It was unlikely that my parents would bear two children with CF. When both parents carry a CF mutation but don’t have the disease itself, there is a 1 in 4 chance that a child will have CF. To determine the likelihood of two events independent of one another to both happen (since one child having CF doesn’t affect if any succeeding children will have CF), you multiply the probabilities of both. Some quick math (1/4 times 1/4) gets us to a 1 in 16 chance of both kids having CF — a 6.25 percent chance.
Aside from CF, my sister has been the most prominent feature of my writing. I’ve written about her death, my guilt from her dying days, a letter she wrote before her death, and so much more. One topic I haven’t explored as much is how two siblings with CF grow up under the same roof. When two people with CF are in close proximity, there is a serious risk of cross-contamination, so what happens when those two people with CF are siblings?
First, I want to be very clear: My sister and I were always careful about our health. We avoided drinking from the same cup and never shared utensils or anything that could directly transmit bacteria. That isn’t to say we never hugged or spent time together. Whenever one of us was sick, we would avoid each other around the house, but if one of us was sick during car rides to visit family or while on vacation, there wasn’t really much we could do. My parents have been married my entire life, so it wasn’t like there was a legitimate option for us to divide time between different houses.
Our family’s guiding mantra has always been along the lines of: “Be careful, conscious, and intentional about how we live and take care of ourselves, but absolutely do not sacrifice our humanity for a hypothetical risk.” In other words, we were cautious and aware of risks, but we were siblings. Removing the humanity of our relationship by constantly viewing each other as a risk was not what my parents wanted us to believe.
This idea brings up another point. How much could we actually do to prevent cross-contamination? And in our case, what exactly even is cross-contamination? Alyssa and I likely were exposed to similar contaminants on a daily basis. If my sister cultured a bug that I didn’t for a year, but I ended up culturing it sometime later, it would be difficult to pinpoint if I cultured it due to “cross-contamination” (sharing the same air as my sister) or exposure to the contaminant in an environment she’d also occupied (some public place).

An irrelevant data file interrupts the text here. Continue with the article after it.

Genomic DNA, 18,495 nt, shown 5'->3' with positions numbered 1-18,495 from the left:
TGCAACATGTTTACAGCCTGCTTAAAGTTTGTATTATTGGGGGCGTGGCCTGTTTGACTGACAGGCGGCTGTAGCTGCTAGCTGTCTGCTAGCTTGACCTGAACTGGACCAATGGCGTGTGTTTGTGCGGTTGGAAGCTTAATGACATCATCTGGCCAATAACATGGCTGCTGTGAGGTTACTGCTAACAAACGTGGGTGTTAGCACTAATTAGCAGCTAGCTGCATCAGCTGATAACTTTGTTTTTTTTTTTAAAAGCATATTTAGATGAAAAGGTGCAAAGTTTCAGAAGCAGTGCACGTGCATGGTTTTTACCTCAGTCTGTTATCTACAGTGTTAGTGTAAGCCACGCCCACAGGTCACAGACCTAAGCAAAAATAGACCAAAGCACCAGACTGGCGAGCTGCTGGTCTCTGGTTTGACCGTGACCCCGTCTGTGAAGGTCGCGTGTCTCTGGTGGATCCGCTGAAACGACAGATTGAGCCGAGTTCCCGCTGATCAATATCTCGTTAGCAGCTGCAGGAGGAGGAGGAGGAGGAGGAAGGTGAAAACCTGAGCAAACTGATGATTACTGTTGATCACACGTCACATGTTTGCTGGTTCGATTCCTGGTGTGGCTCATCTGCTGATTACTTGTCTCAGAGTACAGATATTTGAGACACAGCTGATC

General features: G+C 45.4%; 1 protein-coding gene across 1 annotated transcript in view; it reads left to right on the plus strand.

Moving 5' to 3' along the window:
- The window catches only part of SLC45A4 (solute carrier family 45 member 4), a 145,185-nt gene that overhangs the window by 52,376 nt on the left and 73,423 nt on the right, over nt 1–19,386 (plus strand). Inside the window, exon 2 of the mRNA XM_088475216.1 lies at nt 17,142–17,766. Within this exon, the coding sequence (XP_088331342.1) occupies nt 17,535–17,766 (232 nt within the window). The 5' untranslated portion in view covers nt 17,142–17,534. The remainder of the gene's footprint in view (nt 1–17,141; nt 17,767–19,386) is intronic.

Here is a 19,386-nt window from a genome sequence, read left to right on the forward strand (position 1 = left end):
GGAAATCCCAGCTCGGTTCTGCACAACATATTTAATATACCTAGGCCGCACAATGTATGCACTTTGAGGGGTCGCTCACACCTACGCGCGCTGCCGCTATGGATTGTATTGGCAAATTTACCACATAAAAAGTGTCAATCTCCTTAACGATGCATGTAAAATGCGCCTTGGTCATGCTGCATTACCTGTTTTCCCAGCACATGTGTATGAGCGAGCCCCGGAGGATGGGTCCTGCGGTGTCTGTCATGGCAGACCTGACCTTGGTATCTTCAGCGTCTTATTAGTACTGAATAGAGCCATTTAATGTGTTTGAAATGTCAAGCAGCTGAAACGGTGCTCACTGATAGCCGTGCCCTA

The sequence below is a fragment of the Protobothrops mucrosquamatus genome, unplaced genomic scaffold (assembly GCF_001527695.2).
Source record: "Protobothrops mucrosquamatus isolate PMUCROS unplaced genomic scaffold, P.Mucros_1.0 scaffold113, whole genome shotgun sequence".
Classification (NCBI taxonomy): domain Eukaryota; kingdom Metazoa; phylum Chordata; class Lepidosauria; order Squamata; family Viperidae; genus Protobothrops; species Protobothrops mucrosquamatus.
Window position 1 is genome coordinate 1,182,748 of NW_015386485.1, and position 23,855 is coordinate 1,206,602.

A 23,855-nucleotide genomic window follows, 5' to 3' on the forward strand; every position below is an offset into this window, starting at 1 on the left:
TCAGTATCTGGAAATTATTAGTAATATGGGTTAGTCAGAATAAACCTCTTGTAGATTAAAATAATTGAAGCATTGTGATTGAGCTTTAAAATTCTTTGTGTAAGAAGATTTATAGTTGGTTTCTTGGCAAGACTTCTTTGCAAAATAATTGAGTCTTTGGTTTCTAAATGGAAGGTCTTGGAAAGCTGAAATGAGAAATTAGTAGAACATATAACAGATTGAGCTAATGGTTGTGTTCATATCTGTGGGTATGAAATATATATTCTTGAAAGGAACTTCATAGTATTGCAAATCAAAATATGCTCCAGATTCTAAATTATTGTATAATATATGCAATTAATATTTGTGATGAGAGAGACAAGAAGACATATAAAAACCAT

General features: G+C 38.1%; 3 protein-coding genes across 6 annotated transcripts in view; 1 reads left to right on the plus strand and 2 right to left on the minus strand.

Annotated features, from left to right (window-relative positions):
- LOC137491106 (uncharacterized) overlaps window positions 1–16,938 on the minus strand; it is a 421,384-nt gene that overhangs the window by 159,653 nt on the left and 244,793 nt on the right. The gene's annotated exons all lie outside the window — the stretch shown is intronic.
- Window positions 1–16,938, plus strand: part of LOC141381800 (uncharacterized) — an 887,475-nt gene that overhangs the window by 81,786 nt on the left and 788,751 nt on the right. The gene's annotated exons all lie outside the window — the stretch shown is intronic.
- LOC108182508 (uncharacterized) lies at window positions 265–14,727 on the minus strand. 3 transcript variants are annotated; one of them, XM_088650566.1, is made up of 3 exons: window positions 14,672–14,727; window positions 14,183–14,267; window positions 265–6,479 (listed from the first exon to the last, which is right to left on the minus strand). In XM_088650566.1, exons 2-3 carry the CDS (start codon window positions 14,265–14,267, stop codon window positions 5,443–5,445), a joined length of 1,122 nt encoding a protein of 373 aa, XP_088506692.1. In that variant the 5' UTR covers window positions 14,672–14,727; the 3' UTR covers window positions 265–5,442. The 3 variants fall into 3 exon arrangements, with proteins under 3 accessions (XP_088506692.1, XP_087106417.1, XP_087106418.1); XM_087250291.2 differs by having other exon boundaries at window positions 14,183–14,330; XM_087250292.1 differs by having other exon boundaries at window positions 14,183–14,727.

Once Alyssa got a double-lung transplant, it got a little trickier. Since people who’ve had transplants are no longer as likely to culture bacteria in their lungs, they can share spaces with people who have CF and present less risk. I didn’t worry much about my sister reculturing the bacteria I have (she still had them in her sinuses anyway). I worried far more about transient viruses. I worried that I was on the cusp of a cold or flu if I had even a slightly scratchy throat or sore joints. My sister was more at risk of catching viruses. Avoiding each other in these cases was reasonable and doable, mostly because I wasn’t living at home at the time and the viruses would go away after a couple of days.
From whichever perspective you view it — mine, my sister’s, my parents’ — it’s difficult to frame minimizing the risks inherent in CF siblings sharing the same space without dehumanizing us. It wouldn’t have been a healthy upbringing for us to avoid each other, to not live as siblings in a world where not many others understand our plight.
My sister and I did not want to view each other as risks. We shared a bond that was unlike any other in our world. It wouldn’t have been right to eliminate the one relationship that made us feel like somebody understood us. Losing that will never stop haunting me.
Follow along with Tré’s other writings on his humbly named site, www.trelarosa.com.
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